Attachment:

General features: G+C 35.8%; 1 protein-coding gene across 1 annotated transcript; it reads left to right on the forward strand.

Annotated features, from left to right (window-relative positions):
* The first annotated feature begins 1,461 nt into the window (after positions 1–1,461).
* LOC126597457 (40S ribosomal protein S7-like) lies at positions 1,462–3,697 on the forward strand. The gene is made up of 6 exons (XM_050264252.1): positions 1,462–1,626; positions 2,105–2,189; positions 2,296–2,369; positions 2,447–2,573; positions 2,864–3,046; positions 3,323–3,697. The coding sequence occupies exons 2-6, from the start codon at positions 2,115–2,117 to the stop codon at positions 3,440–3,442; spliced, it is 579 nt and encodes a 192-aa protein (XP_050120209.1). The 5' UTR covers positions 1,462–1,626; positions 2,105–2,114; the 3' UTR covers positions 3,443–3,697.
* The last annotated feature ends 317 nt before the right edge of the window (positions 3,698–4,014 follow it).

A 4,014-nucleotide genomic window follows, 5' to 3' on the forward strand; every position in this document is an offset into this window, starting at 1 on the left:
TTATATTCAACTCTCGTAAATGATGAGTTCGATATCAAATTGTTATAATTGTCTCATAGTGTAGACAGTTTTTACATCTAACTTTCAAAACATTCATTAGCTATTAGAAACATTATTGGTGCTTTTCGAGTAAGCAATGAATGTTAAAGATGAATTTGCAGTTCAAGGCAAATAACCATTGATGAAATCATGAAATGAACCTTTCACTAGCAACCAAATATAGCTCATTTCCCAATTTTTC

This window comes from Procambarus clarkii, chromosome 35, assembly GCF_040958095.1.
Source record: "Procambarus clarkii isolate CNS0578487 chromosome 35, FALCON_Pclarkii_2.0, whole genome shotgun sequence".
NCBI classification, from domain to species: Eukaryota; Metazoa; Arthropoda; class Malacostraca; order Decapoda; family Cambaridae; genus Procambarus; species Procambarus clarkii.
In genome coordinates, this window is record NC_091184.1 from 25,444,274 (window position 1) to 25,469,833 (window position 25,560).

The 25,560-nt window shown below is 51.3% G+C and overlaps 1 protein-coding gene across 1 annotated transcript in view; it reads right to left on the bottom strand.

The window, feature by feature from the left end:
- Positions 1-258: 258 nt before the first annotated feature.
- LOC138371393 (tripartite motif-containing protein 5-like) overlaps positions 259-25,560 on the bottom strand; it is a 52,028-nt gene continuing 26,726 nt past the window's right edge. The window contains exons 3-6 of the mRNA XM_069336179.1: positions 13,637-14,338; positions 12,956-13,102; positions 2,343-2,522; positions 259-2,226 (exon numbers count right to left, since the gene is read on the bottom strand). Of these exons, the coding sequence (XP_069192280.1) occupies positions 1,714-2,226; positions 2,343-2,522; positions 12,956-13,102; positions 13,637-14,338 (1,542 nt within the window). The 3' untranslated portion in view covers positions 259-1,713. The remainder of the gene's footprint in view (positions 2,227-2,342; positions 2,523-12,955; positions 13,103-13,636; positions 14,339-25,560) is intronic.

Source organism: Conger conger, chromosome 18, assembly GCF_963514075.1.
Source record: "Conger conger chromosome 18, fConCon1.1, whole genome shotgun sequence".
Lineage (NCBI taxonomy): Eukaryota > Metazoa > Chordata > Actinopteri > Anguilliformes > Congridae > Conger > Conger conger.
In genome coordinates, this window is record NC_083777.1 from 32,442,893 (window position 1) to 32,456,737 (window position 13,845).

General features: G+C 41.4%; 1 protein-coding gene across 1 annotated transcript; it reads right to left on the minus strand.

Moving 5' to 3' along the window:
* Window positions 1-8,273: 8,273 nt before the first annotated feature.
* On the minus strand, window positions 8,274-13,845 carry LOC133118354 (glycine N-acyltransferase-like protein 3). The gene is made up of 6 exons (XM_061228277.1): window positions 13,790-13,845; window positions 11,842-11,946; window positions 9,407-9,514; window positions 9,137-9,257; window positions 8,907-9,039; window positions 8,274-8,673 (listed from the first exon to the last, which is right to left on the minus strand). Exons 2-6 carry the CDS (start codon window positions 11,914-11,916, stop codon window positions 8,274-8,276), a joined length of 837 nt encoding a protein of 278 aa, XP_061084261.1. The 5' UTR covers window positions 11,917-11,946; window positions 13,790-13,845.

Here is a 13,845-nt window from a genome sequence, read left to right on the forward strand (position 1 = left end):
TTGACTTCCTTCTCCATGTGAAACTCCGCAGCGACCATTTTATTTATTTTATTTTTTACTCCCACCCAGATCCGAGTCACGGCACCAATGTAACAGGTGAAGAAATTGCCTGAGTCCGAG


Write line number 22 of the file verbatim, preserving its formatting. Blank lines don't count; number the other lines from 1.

* Window positions 1-8,273: 8,273 nt before the first annotated feature.